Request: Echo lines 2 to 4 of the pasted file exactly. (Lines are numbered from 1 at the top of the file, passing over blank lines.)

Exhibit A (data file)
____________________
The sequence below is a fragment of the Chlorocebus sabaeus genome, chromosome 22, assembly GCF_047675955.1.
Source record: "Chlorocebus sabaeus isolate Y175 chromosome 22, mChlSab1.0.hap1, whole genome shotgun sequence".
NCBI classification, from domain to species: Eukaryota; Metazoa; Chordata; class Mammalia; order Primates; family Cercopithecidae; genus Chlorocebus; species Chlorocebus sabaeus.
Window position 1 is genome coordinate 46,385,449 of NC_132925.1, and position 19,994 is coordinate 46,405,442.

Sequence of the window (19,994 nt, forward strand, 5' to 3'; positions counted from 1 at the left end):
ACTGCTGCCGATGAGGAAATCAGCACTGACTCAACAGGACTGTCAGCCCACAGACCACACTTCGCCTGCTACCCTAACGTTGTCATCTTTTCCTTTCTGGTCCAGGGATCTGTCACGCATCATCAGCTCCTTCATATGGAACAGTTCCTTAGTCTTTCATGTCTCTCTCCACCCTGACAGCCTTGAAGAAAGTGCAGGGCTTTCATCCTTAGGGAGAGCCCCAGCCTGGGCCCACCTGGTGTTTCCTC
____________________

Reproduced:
Source record: "Chlorocebus sabaeus isolate Y175 chromosome 22, mChlSab1.0.hap1, whole genome shotgun sequence".
NCBI classification, from domain to species: Eukaryota; Metazoa; Chordata; class Mammalia; order Primates; family Cercopithecidae; genus Chlorocebus; species Chlorocebus sabaeus.
Window position 1 is genome coordinate 46,385,449 of NC_132925.1, and position 19,994 is coordinate 46,405,442.